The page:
MZ-Tools Articles Series: HOWTO: Get an EnvDTE.DTE instance from a Visual Studio package

Two extension approaches (add-in, packages), two APIs (automation model, services)… and four combinations:

It happens that add-ins not only can use its more natural API (the EnvDTE automation model), but can also use services provided by the Visual Studio shell and packages. The EnvDTE automation model doesn’t provide a direct way to get a service but you can do it as I explained long time ago in this article:

HOWTO: Get a Visual Studio service from an add-in

And packages not only can use its more natural API (services), but can also use the EnvDTE automation model. In fact, the EnvDTE*.* reference dlls are added by default to VS Package projects!. Getting the DTE instance from a package is not difficult except for a little detail: if the package is marked to load on startup (autoload), rather than using delayed loading, it can happen that the IDE is not initialized yet and the package can’t get the DTE instance. This IDE initialization problem happens also with add-ins, which have an OnStartupComplete method and therefore there is pattern to initialize correctly an add-in. Alas, packages need to use a more complicated pattern to get notified when the IDE is fully initialized, with a trick that Microsoft explained originally in this post:

Dr. eX: Why does GetService(typeof(EnvDTE.DTE)) return null?

Since I found the code of the package class somewhat dirtied with that approach, I have rewritten it with a more clean approach (using a separate class for the task):

HOWTO: Get an EnvDTE.DTE instance from a Visual Studio package

MZ-Tools Articles Series: HOWTO: Create a project from a Visual Studio add-in inside a solution folder

A couple of weeks ago I wrote about how to create a project from a Visual Studio add-in. A question today in the MSDN VSX forum has made me to realize that I only covered the case when you add a project directly to the solution, not the case when you want to add the project to a solution folder.

At first I thought that it wouldn’t be possible because of this similar scenario:

PRB: NotImplementedException adding a solution folder to a solution folder in Visual Studio from a macro or add-in.

But it happens that it is possible, so I have written another article with sample code in C# and VB.NET:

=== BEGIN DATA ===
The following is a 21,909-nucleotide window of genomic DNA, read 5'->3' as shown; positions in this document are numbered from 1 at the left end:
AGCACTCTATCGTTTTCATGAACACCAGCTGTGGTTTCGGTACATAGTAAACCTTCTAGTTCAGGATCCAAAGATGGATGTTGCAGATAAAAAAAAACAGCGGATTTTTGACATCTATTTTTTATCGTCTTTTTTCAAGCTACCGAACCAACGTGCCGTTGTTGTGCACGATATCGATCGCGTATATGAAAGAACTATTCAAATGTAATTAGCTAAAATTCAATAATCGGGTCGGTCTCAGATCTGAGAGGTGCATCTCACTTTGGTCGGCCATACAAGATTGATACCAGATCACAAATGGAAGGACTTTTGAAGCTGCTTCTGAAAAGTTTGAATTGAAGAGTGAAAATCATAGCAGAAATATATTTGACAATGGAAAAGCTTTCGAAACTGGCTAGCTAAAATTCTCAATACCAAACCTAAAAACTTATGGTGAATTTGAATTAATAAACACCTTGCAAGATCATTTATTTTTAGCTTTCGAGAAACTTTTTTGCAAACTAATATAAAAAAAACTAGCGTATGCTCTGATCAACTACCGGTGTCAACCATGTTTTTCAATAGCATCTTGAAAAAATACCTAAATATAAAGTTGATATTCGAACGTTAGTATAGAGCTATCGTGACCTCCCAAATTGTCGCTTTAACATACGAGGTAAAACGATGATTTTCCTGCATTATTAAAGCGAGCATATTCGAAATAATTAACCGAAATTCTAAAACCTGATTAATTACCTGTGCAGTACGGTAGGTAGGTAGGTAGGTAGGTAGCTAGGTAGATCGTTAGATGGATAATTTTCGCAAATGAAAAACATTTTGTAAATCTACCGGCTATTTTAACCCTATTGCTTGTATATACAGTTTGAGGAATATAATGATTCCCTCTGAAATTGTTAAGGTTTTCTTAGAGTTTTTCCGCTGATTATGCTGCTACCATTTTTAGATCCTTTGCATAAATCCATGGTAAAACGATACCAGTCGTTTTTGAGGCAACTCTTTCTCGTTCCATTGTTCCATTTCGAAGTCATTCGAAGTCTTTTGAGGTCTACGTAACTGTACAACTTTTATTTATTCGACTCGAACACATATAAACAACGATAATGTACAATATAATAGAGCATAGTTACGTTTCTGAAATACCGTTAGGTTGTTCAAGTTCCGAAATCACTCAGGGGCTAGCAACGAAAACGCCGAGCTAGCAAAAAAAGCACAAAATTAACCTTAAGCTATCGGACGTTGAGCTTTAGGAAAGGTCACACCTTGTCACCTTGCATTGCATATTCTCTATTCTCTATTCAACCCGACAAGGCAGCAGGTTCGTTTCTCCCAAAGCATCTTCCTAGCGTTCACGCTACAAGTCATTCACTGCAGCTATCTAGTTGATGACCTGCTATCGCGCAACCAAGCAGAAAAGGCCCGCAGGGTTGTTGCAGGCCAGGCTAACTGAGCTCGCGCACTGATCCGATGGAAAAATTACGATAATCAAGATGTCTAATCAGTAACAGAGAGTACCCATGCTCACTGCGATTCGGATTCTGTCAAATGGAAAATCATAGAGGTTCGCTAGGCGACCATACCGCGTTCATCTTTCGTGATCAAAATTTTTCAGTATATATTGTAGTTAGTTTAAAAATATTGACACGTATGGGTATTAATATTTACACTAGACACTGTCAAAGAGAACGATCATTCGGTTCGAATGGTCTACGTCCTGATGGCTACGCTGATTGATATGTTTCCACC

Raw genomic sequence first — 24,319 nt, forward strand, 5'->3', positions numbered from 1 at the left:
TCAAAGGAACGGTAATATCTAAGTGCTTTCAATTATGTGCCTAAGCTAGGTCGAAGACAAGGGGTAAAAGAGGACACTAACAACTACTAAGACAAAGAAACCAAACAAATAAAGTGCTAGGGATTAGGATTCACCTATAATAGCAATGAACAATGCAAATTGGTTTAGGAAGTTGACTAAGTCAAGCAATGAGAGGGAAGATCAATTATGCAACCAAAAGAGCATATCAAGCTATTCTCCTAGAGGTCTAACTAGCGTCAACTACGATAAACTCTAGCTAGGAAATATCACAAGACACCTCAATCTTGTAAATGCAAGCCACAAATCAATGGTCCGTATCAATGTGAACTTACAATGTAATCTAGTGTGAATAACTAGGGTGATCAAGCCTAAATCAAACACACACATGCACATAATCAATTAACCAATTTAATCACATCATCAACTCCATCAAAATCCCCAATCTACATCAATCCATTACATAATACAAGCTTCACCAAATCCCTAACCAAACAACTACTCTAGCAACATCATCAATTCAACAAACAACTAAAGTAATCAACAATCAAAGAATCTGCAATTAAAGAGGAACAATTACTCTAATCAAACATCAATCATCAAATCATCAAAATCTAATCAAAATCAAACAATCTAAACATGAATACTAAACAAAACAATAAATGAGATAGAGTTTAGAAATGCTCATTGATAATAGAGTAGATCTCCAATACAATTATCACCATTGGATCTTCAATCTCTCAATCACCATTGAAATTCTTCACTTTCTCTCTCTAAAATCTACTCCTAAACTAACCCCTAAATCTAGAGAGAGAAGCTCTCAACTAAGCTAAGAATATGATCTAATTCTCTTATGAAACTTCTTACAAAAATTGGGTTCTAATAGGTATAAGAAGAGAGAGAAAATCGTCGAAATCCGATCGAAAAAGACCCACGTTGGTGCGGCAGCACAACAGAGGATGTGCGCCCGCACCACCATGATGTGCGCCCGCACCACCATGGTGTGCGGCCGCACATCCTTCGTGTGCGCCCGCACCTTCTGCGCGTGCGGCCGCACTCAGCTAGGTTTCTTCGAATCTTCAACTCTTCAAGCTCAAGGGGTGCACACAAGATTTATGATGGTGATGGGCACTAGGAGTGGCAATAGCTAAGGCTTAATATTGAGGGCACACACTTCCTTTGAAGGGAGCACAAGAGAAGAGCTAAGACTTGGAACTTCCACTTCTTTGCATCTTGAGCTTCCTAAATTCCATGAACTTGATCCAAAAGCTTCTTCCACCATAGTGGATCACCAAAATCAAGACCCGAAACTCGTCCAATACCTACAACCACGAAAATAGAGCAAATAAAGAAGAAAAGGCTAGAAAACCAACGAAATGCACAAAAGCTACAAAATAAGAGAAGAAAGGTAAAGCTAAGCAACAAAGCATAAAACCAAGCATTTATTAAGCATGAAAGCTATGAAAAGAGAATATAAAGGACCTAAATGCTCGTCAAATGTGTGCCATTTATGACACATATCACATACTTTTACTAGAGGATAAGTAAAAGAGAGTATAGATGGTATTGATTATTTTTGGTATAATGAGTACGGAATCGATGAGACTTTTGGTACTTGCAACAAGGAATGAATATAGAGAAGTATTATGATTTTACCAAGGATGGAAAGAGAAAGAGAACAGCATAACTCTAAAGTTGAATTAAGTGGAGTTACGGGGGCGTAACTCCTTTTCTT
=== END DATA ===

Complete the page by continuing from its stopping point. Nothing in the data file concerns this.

HOWTO: Create a project from a Visual Studio add-in inside a solution folder

And of course I have to correct the article above because it is also possible to add nested solution folders, although it seems that only virtually (not on disk).

MZ-Tools Articles Series: HOWTO: Autoload a Visual Studio package

One of the first things that you learn about Visual Studio packages is that by default they are loaded on demand (delayed loading), not when Visual Studio launches (because there are tons of them and it would take a lot of time, CPU and memory to load all of them).

To show their user interface (for those that have one) without loading them, Visual Studio uses a trick: the UI is created and persisted on disk at installation time; the same “permanent UI” approach that is also available to add-ins, although add-ins have also the “temporary UI” approach.

However, what if you really need to load a package on startup? (for example because it needs to listen to VS events). It happens that the answer is more complicated than just a binary flag. It is made with an attribute with a special Guid. My second article about packages explains it, with some insight of the whole mechanism from that attribute and Guid to the Windows registry where Visual Studio locates which packages to autoload and when:

HOWTO: Autoload a Visual Studio package

Visual Studio 2013 Options window now resizable

Finally (well, after 6 releases and 10+ years…) the Options window of Visual Studio 2013 will be resizable (at least in VS 2013 Preview it is), and of course it will remember the size between sessions. This opens an opportunity for better integration of “heavy” Visual Studio extensions (ie, with lots of options) that previously used its own Options window because they required more room or wanted to provide resizable listviews (like my MZ-Tools add-in).

The built-in VS options window has always provided a two-level navigation tree so, with the new resizing capability, it should meet the needs of most extensions, if not all. However:

– While many extensions need only “personal” settings, some extensions (like mine) provide also shared “team” settings, that are stored in a shared network folder and allow “read-only” access for team members that are not team leaders. This is because, as you know if you are a team leader, you may desire to enforce team settings, rather than just documenting and “telling” the team members the settings that they should use (ex: this company uses 3 spaces indentation, rather than the default 4). Visual Studio doesn’t provide this capability.